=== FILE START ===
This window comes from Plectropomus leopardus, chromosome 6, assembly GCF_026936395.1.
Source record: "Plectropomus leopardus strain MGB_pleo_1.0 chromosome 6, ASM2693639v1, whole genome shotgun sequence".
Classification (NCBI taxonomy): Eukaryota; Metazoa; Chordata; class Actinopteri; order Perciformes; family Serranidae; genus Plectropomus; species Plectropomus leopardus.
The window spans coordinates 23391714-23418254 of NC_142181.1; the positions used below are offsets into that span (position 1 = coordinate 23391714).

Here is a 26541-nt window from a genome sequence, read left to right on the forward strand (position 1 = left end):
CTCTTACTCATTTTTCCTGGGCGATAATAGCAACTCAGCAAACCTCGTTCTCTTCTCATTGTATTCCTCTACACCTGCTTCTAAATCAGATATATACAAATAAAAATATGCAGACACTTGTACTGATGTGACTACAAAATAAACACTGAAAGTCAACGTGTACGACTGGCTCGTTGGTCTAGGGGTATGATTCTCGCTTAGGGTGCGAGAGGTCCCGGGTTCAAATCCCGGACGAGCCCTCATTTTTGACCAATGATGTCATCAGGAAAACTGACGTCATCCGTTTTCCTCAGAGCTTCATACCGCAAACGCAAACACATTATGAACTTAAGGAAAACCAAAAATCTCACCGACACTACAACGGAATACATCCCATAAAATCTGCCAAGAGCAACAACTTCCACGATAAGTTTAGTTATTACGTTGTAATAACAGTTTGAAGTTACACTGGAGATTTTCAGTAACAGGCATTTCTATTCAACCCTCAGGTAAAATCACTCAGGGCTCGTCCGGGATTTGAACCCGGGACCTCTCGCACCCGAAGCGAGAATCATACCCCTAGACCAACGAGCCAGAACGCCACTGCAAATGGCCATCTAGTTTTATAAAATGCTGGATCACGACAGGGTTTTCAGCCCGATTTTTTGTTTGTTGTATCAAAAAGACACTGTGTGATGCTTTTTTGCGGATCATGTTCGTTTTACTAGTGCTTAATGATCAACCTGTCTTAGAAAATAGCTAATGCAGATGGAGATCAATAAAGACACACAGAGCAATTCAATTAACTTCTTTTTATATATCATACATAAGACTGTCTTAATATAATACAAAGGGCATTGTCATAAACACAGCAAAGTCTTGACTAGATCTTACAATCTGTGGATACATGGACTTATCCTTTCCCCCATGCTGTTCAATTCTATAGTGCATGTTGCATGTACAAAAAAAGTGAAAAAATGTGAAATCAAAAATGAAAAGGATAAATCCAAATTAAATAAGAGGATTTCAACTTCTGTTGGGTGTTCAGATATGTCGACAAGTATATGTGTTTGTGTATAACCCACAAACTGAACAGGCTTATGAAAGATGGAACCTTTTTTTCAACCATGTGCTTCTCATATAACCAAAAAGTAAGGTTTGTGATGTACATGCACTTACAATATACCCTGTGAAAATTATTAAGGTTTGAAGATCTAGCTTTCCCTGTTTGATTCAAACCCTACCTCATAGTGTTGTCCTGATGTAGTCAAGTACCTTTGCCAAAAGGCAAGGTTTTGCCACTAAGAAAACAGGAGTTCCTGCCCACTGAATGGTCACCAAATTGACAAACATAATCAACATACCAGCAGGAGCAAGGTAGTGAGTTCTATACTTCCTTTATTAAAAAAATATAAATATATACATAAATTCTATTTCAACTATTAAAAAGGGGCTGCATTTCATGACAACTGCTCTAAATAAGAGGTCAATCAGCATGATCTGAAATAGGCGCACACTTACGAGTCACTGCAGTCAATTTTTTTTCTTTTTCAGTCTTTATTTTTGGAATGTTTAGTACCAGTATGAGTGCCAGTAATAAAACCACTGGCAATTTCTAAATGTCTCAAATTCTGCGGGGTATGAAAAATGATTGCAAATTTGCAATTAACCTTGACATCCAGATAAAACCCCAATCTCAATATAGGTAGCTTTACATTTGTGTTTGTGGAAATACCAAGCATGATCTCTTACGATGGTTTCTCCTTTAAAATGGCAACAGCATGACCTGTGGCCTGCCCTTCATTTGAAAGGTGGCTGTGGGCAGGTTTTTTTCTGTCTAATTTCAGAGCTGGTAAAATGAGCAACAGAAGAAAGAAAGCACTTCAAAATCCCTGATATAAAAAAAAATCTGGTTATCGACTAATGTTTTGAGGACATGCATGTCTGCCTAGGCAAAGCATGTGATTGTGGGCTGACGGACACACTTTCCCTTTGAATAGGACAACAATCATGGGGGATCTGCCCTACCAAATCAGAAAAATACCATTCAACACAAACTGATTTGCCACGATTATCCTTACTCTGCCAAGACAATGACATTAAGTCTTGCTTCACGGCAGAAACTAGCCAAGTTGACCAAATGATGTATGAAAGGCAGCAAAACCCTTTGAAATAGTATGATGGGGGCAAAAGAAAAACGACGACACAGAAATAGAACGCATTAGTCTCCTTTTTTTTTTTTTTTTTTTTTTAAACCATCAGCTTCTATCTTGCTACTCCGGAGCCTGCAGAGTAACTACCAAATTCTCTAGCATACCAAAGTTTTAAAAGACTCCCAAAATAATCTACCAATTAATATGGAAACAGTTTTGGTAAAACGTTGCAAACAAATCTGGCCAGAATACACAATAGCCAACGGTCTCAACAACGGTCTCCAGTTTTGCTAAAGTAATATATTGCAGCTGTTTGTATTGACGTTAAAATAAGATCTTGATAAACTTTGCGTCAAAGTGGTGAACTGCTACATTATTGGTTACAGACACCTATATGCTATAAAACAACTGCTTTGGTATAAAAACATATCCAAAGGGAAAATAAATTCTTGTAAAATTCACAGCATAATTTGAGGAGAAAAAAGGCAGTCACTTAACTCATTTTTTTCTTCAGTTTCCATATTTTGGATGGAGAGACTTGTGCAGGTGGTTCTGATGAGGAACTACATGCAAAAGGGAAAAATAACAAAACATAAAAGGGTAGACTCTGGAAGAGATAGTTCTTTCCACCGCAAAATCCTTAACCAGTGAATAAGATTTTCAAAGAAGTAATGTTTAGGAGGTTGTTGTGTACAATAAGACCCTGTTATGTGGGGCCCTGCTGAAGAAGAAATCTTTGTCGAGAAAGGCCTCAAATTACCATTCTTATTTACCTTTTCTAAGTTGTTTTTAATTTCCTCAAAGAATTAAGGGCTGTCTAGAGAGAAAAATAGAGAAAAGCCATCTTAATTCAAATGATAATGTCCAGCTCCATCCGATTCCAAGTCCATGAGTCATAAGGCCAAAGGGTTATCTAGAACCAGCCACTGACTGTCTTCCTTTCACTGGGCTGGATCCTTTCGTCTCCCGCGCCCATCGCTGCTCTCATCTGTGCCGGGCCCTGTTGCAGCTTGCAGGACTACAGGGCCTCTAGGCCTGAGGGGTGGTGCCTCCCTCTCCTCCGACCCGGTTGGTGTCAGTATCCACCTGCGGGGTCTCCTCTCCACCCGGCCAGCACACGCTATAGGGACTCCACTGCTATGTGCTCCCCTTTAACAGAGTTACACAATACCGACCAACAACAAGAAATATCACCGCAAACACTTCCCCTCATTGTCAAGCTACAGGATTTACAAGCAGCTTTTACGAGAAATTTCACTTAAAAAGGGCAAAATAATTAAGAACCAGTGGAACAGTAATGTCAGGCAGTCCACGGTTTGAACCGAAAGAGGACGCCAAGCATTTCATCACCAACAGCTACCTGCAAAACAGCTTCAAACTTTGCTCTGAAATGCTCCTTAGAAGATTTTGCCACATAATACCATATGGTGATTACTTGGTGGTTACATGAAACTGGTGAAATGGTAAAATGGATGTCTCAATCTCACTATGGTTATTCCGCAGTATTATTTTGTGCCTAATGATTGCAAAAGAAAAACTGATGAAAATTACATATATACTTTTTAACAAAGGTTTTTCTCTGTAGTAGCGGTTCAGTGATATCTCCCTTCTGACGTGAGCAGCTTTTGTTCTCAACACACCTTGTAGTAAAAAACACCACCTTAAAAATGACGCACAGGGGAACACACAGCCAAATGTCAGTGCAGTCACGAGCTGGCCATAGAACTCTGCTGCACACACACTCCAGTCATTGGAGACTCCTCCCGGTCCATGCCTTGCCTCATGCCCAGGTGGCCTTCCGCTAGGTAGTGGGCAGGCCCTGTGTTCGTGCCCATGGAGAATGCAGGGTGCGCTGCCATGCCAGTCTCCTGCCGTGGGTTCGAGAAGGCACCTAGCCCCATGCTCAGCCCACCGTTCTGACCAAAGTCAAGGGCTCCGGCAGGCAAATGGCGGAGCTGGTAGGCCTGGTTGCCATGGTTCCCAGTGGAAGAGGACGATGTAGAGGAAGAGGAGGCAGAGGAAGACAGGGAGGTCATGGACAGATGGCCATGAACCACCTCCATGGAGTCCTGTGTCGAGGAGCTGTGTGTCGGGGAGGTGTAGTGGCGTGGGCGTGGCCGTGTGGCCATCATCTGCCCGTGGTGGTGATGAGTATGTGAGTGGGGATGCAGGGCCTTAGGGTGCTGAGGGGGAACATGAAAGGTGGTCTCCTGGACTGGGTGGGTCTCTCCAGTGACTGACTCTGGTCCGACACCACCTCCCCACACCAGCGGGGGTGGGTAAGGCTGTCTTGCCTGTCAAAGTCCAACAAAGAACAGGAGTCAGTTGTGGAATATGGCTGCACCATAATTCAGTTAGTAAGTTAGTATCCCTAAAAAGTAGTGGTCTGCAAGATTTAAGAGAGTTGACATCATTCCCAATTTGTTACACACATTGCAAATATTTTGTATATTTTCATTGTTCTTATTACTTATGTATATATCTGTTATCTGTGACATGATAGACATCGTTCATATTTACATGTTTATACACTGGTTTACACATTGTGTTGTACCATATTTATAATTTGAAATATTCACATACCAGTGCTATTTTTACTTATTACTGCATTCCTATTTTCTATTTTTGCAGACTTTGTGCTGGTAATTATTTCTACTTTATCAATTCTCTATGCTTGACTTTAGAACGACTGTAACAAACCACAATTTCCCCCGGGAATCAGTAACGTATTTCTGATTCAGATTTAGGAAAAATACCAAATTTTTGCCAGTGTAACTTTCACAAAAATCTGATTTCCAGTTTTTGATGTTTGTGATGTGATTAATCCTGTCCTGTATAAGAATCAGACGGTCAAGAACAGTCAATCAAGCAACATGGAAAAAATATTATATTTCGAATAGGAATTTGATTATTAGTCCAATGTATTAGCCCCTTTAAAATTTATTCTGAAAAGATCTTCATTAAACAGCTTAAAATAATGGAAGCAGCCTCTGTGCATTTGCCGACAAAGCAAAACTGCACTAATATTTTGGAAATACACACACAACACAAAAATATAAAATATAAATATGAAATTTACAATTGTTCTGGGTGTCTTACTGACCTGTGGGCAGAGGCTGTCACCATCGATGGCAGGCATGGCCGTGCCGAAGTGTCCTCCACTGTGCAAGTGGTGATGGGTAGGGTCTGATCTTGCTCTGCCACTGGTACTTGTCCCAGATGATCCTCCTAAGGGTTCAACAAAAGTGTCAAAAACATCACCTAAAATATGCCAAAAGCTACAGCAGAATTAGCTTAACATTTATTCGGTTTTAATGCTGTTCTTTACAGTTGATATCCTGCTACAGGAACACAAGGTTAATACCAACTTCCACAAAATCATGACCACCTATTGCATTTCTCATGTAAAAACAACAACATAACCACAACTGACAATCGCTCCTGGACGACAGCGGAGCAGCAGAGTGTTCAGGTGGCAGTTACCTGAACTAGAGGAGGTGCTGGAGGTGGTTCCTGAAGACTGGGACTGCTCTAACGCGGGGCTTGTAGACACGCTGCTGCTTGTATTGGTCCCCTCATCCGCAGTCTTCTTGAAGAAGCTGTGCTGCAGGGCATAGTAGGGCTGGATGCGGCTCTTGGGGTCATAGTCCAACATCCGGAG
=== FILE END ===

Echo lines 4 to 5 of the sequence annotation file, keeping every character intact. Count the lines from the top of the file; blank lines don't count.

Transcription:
The window spans coordinates 23391714-23418254 of NC_142181.1; the positions used below are offsets into that span (position 1 = coordinate 23391714).

Here is a 26541-nt window from a genome sequence, read left to right on the forward strand (position 1 = left end):